14.3 Configuring the Apache HTTP Server

Note

Any changes that you make to the configuration of the Apache HTTP server do not take effect until you restart the server:

# service httpd restart

The main configuration file for the Apache HTTP server is /etc/httpd/conf/httpd.conf. You can modify the directives in this file to customize Apache for your environment.

The directives include:

Allow from client [client ...] | all

Specifies a list of clients that can access content or all to serve content to any client. The Order directive determines the order in which httpd evaluates Allow and Deny directives.

Deny from client [client ...] | all

Specifies a list of clients that cannot access content or all to disallow all clients. The Order directive determines the order in which httpd evaluates Allow and Deny directives.

DocumentRoot directory-path

The top level directory for Apache server content. The apache user requires read access to any files and read and execute access to the directory and any of its sub-directories. Do not place a slash at the end of the directory path.

For example:

DocumentRoot /var/www/html
ErrorLog filename | syslog[:facility]

If set to a file name, specifies the file, relative to ServerRoot, to which httpd sends error messages.

If set to syslog, specifies that httpd send errors to rsyslogd. A facility argument specifies the rsyslogd facility. The default facility is local7.

For example:

ErrorLog logs/error_log 
Listen [IP_address:]port

Accept incoming requests on the specified port or IP address and port combination. By default, the httpd server accepts requests on port 80 for all network interfaces. For a port number other than 80, HTTP requests to the server must include the port number.

For example:

Listen 80
Listen 192.168.2.1:8080
LoadModule module path

The Apache HTTP server can load external modules (dynamic shared objects or DSOs) to extend its functionality. The module argument is the name of the DSO, and filename is the path name of the module relative to ServerRoot.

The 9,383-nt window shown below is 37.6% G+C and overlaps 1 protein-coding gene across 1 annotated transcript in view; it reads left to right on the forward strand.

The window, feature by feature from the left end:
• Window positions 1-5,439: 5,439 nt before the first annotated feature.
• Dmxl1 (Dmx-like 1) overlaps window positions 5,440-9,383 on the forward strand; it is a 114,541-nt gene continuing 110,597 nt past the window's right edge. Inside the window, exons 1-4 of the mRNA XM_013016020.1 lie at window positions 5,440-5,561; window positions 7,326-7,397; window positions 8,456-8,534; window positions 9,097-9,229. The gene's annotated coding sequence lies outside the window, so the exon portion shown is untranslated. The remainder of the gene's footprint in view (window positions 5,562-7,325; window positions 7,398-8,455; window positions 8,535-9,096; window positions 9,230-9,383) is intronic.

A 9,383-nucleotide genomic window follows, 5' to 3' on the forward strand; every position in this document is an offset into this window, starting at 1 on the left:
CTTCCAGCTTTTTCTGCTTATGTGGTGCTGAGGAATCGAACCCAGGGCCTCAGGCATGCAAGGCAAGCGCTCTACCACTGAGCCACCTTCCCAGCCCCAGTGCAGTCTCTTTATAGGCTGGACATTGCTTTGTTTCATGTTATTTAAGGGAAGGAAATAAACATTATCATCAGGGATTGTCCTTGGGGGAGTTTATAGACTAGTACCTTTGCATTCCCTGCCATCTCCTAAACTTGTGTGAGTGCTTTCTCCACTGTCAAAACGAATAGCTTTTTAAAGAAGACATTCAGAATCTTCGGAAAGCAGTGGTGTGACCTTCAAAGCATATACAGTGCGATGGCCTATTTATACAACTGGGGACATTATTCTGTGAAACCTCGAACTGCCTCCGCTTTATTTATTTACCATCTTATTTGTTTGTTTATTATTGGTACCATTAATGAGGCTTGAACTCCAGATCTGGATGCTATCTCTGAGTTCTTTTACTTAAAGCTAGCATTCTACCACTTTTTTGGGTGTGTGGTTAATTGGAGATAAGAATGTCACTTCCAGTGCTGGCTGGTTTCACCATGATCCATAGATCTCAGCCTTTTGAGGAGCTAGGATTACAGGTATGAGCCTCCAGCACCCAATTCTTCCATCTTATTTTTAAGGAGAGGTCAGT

For example:

LoadModule auth_basic_module modules/mod_auth_basic.so
Order deny,allow | allow,deny

Specifies the order in which httpd evaluates Allow and Deny directives.

For example, permit access only to clients from the mydom.com domain:

Order deny,allow
Deny from all
Allow from .mydom.com

The following directives would not permit access by any client:

Order allow,deny
Deny from all
Allow from .mydom.com
ServerName FQDN[:port]

Specifies the fully qualified domain name or IP address of the httpd server and an optional port on which the server listens. The FQDN must be resolvable to an IP address. If you do not specify a FQDN, the server performs a reverse-name lookup on the IP address. If you do not specify a port, the server uses the port corresponding to the incoming request.

For example:

ServerName www.mydom.com:80
ServerRoot directory-path

The top of the directory hierarchy where the httpd server keeps its configuration, error, and log files. Do not place a slash at the end of the directory path.

For example:

ServerRoot /etc/httpd 
Timeout seconds

Specifies the number of seconds that httpd waits for network operations to finish before reporting a timeout error. The default value is 60 seconds.

UserDir directory-path ... | disabled [user ...] | enabled user ...

If set to disabled, disallows users identified by the space-separated user argument to publish content from their home directories. If no users are specified, all users are disallowed.

If set to enabled, allows users identified by the space-separated user argument to publish content from their home directories, provided that they are not specified as an argument to disabled.

directory-path is the name of a directory from which httpd publishes content. A relative path is assumed to be relative to a user’s home directory. If you specify more than one directory path, httpd tries each alternative in turn until find a web page. If directory-path is not defined, the default is ~/public_html. Do not place a slash at the end of the directory path.

For example:

UserDir disabled root guest
UserDir enabled oracle alice
UserDir www http://www.mydom.com/

The root and guest users are disabled from content publishing. Assuming that ServerName is set to www.mydom.com, browsing http://www.example.com/~alice displays alice's web page, which must be located at ~alice/www or http://www.example.com/alice (that is, in the directory alice relative to ServerRoot).

Note

You would usually change the settings in the <IfModule mod_userdir.c> container to allow users to publish user content.

For more information, see http://httpd.apache.org/docs/current/mod/directives.html.